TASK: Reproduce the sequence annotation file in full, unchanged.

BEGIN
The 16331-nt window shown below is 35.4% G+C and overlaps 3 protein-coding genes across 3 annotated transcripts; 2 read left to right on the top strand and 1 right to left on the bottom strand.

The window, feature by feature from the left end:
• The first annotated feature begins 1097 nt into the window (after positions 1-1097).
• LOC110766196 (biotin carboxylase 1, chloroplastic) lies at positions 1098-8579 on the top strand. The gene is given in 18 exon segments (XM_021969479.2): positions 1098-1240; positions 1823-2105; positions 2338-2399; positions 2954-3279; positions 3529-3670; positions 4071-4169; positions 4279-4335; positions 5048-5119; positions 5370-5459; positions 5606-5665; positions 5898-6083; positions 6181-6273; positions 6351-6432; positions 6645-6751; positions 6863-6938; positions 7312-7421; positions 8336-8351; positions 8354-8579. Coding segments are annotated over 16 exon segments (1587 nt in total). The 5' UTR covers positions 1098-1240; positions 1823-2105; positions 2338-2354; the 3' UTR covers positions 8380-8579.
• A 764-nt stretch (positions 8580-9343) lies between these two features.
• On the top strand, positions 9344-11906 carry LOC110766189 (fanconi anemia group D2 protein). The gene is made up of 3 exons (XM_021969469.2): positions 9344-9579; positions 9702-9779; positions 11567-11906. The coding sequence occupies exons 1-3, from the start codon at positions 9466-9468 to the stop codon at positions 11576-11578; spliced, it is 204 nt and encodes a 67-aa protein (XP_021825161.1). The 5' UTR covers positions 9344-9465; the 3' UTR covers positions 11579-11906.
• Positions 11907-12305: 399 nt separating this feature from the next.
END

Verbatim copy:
The 16331-nt window shown below is 35.4% G+C and overlaps 3 protein-coding genes across 3 annotated transcripts; 2 read left to right on the top strand and 1 right to left on the bottom strand.

The window, feature by feature from the left end:
• The first annotated feature begins 1097 nt into the window (after positions 1-1097).
• LOC110766196 (biotin carboxylase 1, chloroplastic) lies at positions 1098-8579 on the top strand. The gene is given in 18 exon segments (XM_021969479.2): positions 1098-1240; positions 1823-2105; positions 2338-2399; positions 2954-3279; positions 3529-3670; positions 4071-4169; positions 4279-4335; positions 5048-5119; positions 5370-5459; positions 5606-5665; positions 5898-6083; positions 6181-6273; positions 6351-6432; positions 6645-6751; positions 6863-6938; positions 7312-7421; positions 8336-8351; positions 8354-8579. Coding segments are annotated over 16 exon segments (1587 nt in total). The 5' UTR covers positions 1098-1240; positions 1823-2105; positions 2338-2354; the 3' UTR covers positions 8380-8579.
• A 764-nt stretch (positions 8580-9343) lies between these two features.
• On the top strand, positions 9344-11906 carry LOC110766189 (fanconi anemia group D2 protein). The gene is made up of 3 exons (XM_021969469.2): positions 9344-9579; positions 9702-9779; positions 11567-11906. The coding sequence occupies exons 1-3, from the start codon at positions 9466-9468 to the stop codon at positions 11576-11578; spliced, it is 204 nt and encodes a 67-aa protein (XP_021825161.1). The 5' UTR covers positions 9344-9465; the 3' UTR covers positions 11579-11906.
• Positions 11907-12305: 399 nt separating this feature from the next.